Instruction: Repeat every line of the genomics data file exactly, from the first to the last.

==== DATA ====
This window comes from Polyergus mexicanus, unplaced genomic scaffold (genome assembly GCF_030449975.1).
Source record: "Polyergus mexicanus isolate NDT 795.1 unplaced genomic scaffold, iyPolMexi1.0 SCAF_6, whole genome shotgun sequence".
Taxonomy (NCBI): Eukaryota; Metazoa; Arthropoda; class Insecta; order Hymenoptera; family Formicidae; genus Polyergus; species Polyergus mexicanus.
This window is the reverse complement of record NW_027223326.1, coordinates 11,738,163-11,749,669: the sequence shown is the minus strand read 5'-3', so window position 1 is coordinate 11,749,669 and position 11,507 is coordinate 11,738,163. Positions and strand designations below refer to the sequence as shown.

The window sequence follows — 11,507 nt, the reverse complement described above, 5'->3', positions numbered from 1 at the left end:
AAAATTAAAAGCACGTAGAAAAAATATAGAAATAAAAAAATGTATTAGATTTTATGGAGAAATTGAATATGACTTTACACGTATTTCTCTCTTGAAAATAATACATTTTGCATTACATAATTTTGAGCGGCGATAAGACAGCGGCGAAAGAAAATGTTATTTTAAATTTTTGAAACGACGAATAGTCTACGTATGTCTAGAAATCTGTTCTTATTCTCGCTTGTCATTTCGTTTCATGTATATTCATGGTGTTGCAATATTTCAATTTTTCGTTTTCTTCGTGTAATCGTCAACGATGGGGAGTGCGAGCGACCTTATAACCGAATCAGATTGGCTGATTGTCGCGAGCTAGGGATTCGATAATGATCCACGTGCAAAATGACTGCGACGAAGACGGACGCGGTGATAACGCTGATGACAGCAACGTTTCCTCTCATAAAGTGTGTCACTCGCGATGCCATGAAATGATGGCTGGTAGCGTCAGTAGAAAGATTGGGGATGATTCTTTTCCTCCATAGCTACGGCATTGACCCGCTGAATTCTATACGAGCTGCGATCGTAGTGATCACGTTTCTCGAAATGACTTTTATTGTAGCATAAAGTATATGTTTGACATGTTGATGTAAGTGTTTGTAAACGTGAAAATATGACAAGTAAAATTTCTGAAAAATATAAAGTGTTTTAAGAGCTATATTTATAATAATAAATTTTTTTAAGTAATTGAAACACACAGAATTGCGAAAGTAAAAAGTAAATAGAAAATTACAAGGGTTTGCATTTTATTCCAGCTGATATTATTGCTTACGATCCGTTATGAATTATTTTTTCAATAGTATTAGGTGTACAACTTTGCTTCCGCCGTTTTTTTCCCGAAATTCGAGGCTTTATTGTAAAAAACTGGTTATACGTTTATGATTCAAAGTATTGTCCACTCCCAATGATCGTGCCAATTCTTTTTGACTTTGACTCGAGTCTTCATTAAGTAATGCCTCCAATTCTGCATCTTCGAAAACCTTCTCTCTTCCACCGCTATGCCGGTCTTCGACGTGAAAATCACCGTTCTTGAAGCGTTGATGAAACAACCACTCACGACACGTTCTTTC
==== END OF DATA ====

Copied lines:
This window comes from Polyergus mexicanus, unplaced genomic scaffold (genome assembly GCF_030449975.1).
Source record: "Polyergus mexicanus isolate NDT 795.1 unplaced genomic scaffold, iyPolMexi1.0 SCAF_6, whole genome shotgun sequence".
Taxonomy (NCBI): Eukaryota; Metazoa; Arthropoda; class Insecta; order Hymenoptera; family Formicidae; genus Polyergus; species Polyergus mexicanus.
This window is the reverse complement of record NW_027223326.1, coordinates 11,738,163-11,749,669: the sequence shown is the minus strand read 5'-3', so window position 1 is coordinate 11,749,669 and position 11,507 is coordinate 11,738,163. Positions and strand designations below refer to the sequence as shown.

The window sequence follows — 11,507 nt, the reverse complement described above, 5'->3', positions numbered from 1 at the left end:
AAAATTAAAAGCACGTAGAAAAAATATAGAAATAAAAAAATGTATTAGATTTTATGGAGAAATTGAATATGACTTTACACGTATTTCTCTCTTGAAAATAATACATTTTGCATTACATAATTTTGAGCGGCGATAAGACAGCGGCGAAAGAAAATGTTATTTTAAATTTTTGAAACGACGAATAGTCTACGTATGTCTAGAAATCTGTTCTTATTCTCGCTTGTCATTTCGTTTCATGTATATTCATGGTGTTGCAATATTTCAATTTTTCGTTTTCTTCGTGTAATCGTCAACGATGGGGAGTGCGAGCGACCTTATAACCGAATCAGATTGGCTGATTGTCGCGAGCTAGGGATTCGATAATGATCCACGTGCAAAATGACTGCGACGAAGACGGACGCGGTGATAACGCTGATGACAGCAACGTTTCCTCTCATAAAGTGTGTCACTCGCGATGCCATGAAATGATGGCTGGTAGCGTCAGTAGAAAGATTGGGGATGATTCTTTTCCTCCATAGCTACGGCATTGACCCGCTGAATTCTATACGAGCTGCGATCGTAGTGATCACGTTTCTCGAAATGACTTTTATTGTAGCATAAAGTATATGTTTGACATGTTGATGTAAGTGTTTGTAAACGTGAAAATATGACAAGTAAAATTTCTGAAAAATATAAAGTGTTTTAAGAGCTATATTTATAATAATAAATTTTTTTAAGTAATTGAAACACACAGAATTGCGAAAGTAAAAAGTAAATAGAAAATTACAAGGGTTTGCATTTTATTCCAGCTGATATTATTGCTTACGATCCGTTATGAATTATTTTTTCAATAGTATTAGGTGTACAACTTTGCTTCCGCCGTTTTTTTCCCGAAATTCGAGGCTTTATTGTAAAAAACTGGTTATACGTTTATGATTCAAAGTATTGTCCACTCCCAATGATCGTGCCAATTCTTTTTGACTTTGACTCGAGTCTTCATTAAGTAATGCCTCCAATTCTGCATCTTCGAAAACCTTCTCTCTTCCACCGCTATGCCGGTCTTCGACGTGAAAATCACCGTTCTTGAAGCGTTGATGAAACAACCACTCACGACACGTTCTTTC